Tuesday, December 08, 2015

Central Atlantic Magmatic Province was GeoChronologically Aligned WIth Triassic Jurassic Mass Extinction

Geochemical consequences of intense pulse-like degassing during the onset of the Central Atlantic Magmatic Province


Paris et al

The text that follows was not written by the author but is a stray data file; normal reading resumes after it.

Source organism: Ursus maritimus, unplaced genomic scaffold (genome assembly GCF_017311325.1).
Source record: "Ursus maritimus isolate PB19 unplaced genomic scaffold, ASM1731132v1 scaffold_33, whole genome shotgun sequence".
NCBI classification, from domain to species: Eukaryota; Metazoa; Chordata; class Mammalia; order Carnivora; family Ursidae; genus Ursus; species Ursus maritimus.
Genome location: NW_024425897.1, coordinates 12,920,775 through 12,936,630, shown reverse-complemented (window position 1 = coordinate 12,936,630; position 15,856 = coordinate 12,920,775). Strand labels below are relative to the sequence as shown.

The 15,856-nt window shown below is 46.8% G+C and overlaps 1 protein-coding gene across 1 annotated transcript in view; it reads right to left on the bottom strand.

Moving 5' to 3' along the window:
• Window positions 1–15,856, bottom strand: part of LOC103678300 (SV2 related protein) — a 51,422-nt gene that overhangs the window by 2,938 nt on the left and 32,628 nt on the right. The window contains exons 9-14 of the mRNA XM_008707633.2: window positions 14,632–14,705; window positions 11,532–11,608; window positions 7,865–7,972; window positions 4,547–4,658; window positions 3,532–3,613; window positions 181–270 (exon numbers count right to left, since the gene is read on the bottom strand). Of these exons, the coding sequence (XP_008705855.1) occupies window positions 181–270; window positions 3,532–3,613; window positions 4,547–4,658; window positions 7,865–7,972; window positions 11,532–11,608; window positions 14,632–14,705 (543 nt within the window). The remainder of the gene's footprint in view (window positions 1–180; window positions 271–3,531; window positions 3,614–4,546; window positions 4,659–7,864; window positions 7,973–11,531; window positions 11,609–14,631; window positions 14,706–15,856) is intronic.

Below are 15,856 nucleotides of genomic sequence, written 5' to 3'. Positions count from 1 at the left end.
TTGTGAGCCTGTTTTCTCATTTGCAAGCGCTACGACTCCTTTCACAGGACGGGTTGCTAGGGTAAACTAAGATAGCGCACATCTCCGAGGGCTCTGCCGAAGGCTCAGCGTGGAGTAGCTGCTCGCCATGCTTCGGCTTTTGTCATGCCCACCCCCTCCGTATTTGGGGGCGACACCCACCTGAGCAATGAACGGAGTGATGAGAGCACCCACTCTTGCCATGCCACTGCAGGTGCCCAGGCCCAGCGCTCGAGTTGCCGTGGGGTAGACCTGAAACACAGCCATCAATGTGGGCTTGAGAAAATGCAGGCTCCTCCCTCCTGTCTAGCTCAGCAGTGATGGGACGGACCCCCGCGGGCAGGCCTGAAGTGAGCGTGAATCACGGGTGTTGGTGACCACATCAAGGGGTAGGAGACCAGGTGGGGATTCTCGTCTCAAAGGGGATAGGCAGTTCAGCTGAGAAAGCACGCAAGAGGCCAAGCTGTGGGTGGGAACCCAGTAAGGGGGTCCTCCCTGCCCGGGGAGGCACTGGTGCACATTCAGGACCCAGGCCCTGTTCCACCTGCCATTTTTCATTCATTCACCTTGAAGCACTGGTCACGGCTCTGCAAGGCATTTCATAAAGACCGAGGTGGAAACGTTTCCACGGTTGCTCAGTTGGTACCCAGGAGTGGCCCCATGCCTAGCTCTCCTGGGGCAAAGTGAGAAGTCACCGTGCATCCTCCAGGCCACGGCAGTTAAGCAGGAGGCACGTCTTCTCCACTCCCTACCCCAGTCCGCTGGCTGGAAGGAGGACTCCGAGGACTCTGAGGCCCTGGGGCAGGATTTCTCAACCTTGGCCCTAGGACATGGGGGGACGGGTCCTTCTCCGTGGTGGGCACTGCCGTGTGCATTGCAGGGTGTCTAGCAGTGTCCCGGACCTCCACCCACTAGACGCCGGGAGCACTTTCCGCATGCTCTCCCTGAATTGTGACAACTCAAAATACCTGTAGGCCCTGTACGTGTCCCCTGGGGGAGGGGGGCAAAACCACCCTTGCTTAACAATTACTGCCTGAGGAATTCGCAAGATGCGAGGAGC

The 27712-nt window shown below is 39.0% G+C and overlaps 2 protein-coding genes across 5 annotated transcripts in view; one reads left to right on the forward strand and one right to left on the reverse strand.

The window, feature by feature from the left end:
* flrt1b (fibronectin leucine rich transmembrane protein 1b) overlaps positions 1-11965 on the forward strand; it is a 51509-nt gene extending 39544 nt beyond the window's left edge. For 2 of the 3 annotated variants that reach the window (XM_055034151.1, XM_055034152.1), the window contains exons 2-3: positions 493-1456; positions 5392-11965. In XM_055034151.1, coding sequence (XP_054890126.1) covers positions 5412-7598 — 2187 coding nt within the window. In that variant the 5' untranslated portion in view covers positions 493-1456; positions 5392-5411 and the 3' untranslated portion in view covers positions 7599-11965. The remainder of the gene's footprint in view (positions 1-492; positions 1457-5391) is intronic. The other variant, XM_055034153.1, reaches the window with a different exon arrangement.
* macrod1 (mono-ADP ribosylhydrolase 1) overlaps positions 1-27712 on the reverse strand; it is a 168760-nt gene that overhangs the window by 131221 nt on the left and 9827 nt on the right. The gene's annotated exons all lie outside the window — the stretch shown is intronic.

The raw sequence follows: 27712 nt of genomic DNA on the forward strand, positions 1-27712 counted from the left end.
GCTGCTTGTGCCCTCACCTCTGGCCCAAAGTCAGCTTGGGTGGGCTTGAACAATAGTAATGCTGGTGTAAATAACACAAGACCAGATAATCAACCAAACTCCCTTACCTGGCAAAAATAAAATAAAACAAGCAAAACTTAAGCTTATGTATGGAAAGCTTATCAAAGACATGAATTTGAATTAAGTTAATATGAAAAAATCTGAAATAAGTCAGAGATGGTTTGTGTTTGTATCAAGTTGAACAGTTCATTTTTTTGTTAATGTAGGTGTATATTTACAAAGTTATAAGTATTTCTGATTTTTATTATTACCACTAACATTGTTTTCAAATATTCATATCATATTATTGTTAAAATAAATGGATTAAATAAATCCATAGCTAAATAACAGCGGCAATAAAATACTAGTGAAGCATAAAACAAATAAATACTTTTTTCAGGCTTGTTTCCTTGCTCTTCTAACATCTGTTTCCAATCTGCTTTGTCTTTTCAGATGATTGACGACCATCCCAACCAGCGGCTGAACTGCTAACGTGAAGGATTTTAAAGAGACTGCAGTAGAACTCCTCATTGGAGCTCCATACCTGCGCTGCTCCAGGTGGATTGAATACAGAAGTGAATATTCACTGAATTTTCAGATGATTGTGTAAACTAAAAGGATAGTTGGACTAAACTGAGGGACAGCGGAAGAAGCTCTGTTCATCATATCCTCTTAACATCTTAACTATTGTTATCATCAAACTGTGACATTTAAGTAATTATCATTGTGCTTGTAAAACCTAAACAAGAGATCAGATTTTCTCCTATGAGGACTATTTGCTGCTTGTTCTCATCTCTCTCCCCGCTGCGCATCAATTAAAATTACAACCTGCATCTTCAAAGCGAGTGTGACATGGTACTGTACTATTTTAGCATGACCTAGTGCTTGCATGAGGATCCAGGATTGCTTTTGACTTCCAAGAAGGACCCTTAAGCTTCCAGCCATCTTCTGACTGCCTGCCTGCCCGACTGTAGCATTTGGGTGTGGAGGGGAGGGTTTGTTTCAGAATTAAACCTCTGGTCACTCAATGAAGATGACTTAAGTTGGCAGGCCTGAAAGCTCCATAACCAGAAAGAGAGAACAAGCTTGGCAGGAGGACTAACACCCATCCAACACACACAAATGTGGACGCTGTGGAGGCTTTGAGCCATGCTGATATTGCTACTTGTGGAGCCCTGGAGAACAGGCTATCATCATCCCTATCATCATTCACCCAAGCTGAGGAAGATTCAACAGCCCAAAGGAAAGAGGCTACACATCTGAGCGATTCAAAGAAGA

The Triassic–Jurassic boundary (TJB) is marked by one of the five largest mass extinctions of the Phanerozoic and the eruption of a large igneous province: the Central Atlantic Magmatic Province (CAMP). The TJB is characterized by a carbonate production crisis, by negative excursions in the carbon isotopic ratio of buried organic matter, and by successive peaks in atmospheric CO2. Here we use the numerical model GEOCLIM to explore the possible connections between the CAMP emplacement and the observed carbon cycle perturbations. Different degassing scenarios linked to the CAMP eruption are explored. We show that the emission of realistic amounts of CO2 that follow a geologically constrained degassing scenario as short-term peaks (less than 10 ka) leads to successive decrease in carbonate production, as observed in the geological record. We also calculate the evolution of carbon isotopes and show that our model reproduces the amplitude of the isotopic excursion with a volcanic degassing of CO2 characterized by a carbon isotopic composition of − 20‰. Such low values could be associated to carbon pools of light isotopic composition located at the transition zone [Cartigny, P. 2010, Earth and Planetary Science Letters, v. 296, p. 329–339] and not necessarily to biogenic methane release. Finally, the model predicts a succession of short-term CO2 rises, with an amplitude in close agreement with available proxy-based reconstructions.

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